New reports are suggesting that the Government of Canada plans to extend the term of copyright monopoly from 50 years to 70 years for sound recordings. I will give you 4 reasons why this does not further any legitimate public policy goal but rather is mere rent seeking (a money grab) by copyright owners (in particular the record companies):
1. Ever since the Statute of Anne (a mere 12 year term I believe), copyright terms have creeped higher and higher without any empirical reason to support a public policy benefit, e.g. increased incentive to create more or better art or in this case music. In the absence of such data, does anyone really think that artists, or more particularly the record companies that own the sound recordings, will create more or better music if the monopoly is extended yet another 20 years?
2. Most of the money made on a sound recording happens shortly after its release. For some classic songs and albums, significant streams of income still happen several decades down the road. However, by that time, the copyright holders have made bundles and bundles of money, and much more than could ever be justified by the incentive copyright is suppose to provide creators to make art.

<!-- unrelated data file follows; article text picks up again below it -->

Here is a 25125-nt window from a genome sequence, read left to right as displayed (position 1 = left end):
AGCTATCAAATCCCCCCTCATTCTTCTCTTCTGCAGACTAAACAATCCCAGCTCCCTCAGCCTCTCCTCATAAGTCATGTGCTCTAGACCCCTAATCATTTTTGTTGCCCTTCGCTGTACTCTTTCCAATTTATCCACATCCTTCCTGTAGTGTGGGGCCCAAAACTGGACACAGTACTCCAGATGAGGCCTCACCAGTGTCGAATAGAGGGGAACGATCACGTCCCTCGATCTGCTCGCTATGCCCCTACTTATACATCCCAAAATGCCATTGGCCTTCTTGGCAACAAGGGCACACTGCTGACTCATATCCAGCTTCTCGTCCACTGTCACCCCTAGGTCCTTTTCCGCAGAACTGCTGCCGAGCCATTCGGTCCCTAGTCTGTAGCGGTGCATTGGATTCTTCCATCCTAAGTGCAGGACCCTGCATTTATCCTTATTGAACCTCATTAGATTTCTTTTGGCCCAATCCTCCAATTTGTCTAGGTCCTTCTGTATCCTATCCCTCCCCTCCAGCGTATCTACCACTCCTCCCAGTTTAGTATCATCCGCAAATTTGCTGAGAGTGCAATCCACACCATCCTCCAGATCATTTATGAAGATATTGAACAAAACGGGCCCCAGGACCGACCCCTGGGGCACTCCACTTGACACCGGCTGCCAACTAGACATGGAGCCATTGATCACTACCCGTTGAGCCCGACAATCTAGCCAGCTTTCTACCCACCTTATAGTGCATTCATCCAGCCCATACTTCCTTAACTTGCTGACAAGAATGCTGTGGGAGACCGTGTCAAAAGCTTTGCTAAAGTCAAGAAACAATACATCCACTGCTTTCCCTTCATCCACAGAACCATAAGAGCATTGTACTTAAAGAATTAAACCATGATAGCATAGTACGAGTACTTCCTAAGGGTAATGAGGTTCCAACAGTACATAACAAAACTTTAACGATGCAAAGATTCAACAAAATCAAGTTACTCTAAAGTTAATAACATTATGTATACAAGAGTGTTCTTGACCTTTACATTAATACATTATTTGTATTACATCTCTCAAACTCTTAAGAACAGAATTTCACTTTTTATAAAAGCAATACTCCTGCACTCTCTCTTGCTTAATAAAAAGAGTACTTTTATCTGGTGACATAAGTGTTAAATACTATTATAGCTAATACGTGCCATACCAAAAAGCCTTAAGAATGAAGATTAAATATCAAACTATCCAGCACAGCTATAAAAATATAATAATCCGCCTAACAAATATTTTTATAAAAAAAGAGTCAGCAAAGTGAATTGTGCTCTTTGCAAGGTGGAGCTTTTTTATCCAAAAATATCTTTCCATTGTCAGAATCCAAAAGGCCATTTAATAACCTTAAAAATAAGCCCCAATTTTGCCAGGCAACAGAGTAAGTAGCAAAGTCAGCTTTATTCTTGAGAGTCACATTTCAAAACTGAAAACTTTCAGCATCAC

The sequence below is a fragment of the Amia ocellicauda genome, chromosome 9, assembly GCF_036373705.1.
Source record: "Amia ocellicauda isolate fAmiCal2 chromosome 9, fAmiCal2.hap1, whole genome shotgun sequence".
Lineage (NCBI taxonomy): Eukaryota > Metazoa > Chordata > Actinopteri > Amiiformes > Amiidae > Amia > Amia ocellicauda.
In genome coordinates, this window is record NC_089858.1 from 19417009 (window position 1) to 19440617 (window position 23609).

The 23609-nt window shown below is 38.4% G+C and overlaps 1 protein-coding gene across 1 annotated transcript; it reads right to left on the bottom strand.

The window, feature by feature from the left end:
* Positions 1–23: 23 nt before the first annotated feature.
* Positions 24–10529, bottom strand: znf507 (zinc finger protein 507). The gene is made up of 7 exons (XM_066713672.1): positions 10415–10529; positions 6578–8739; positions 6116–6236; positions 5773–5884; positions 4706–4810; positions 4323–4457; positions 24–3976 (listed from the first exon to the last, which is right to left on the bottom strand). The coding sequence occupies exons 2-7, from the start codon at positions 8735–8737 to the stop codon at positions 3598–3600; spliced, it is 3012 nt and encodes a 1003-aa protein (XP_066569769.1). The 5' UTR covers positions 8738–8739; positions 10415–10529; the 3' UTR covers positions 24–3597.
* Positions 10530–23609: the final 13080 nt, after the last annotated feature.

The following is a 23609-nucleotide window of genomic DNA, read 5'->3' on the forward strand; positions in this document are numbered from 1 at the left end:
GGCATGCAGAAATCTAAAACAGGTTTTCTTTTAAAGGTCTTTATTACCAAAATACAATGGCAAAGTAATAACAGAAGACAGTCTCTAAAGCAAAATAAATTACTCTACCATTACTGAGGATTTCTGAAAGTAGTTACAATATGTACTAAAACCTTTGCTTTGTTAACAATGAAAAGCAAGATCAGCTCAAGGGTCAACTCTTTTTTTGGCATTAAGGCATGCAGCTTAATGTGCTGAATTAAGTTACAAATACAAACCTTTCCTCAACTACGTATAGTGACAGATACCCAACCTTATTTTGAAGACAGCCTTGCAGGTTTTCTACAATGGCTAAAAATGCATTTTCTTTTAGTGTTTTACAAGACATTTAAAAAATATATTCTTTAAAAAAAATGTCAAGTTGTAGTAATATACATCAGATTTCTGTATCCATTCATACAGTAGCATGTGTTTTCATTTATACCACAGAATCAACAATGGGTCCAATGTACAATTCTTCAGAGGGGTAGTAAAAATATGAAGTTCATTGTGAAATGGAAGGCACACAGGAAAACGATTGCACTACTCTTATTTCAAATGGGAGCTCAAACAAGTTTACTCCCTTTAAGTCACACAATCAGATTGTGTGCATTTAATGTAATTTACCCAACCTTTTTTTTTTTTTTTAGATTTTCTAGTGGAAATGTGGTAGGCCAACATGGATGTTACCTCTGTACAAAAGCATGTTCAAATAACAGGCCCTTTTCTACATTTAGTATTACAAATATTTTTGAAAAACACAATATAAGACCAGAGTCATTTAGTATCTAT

3. Despite the apparent support of the extension by Canadian luminaries Bruce Cockburn, Gordon Lightfoot, and Leonard Cohen , each of these artists probably receives about 10-15% (the industry standard) royalty on all sales of sound recordings - meaning the other 85-90% goes to the record companies. What did they do to justify a 20 year term extension? They lobbied long and hard!
4. And even though, as Leonard Cohen is purported to have claimed, some of his sound recordings from the 60s would go off copyright soon if it were not for this extension, his composition or song writing rights will be with him to the end of his days and then another 50 years thereafter (this is a separate copyright with an even longer term). So while he would not receive a cent for the sale of sound recordings if these were to expire soon, he would still receive his royalties (again probably less than the music publishing house) every time someone else played one of his songs.